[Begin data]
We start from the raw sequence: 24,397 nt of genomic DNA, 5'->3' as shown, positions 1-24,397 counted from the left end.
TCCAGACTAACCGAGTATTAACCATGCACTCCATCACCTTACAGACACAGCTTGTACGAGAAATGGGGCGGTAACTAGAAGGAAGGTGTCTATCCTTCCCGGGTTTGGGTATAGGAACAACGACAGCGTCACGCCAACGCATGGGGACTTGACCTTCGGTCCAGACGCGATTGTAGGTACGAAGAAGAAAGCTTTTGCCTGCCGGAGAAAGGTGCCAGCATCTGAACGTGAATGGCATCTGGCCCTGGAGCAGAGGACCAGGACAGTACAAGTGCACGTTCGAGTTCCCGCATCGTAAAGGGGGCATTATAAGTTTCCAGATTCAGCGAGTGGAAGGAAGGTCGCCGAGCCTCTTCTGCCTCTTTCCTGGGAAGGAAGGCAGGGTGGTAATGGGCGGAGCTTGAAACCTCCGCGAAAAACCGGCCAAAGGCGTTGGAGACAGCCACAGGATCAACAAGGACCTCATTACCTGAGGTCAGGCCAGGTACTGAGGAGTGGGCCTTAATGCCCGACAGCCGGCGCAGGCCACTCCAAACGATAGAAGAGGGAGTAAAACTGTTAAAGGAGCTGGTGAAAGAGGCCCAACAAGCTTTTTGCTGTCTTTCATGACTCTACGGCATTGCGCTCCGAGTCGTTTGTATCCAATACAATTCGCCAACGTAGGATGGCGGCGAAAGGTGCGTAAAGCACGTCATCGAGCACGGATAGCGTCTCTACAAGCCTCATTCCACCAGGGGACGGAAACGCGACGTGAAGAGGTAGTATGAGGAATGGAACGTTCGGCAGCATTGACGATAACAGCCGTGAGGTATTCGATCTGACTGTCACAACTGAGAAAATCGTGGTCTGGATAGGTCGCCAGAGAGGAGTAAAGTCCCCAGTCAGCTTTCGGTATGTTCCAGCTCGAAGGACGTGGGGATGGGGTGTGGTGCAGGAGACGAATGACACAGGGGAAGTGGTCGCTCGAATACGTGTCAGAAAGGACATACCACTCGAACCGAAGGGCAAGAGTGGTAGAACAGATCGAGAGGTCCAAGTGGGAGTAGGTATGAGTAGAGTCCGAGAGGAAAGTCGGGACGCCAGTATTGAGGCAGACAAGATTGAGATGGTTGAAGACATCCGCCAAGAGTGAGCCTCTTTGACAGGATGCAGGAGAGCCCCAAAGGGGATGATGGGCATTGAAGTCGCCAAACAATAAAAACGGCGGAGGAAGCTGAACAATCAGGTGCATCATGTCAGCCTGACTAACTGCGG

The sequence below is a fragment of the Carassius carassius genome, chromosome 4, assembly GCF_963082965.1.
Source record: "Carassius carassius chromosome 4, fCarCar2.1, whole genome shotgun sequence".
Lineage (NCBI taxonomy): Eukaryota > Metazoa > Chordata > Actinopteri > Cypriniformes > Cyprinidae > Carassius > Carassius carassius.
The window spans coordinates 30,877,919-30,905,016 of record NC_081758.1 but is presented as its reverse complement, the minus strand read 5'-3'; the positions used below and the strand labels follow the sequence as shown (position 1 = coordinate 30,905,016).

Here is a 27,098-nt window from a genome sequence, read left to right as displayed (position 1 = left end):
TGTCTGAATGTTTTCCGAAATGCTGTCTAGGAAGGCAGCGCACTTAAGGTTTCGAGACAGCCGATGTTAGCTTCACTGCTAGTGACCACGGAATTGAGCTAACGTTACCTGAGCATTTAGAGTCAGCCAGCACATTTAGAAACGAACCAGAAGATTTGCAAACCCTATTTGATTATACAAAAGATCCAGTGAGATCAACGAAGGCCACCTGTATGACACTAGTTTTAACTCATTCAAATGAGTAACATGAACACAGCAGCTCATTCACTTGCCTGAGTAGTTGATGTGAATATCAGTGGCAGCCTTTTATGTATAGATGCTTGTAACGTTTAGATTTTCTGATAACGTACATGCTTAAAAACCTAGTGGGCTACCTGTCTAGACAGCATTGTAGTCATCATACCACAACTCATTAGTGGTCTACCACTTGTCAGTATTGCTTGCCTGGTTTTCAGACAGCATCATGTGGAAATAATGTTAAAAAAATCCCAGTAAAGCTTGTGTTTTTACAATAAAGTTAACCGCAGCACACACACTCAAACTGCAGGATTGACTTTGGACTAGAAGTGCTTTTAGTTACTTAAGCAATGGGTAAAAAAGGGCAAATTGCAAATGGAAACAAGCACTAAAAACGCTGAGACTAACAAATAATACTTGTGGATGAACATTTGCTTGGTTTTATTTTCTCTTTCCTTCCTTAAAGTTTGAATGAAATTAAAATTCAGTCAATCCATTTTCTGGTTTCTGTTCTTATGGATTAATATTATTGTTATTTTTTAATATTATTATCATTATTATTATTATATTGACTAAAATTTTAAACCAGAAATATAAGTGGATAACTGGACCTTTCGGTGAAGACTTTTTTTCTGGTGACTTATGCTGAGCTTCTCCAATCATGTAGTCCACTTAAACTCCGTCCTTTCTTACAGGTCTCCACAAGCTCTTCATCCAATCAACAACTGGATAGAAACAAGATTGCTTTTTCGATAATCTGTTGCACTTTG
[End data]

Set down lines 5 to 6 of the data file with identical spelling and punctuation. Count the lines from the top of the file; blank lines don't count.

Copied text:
Lineage (NCBI taxonomy): Eukaryota > Metazoa > Chordata > Actinopteri > Cypriniformes > Cyprinidae > Carassius > Carassius carassius.
The window spans coordinates 30,877,919-30,905,016 of record NC_081758.1 but is presented as its reverse complement, the minus strand read 5'-3'; the positions used below and the strand labels follow the sequence as shown (position 1 = coordinate 30,905,016).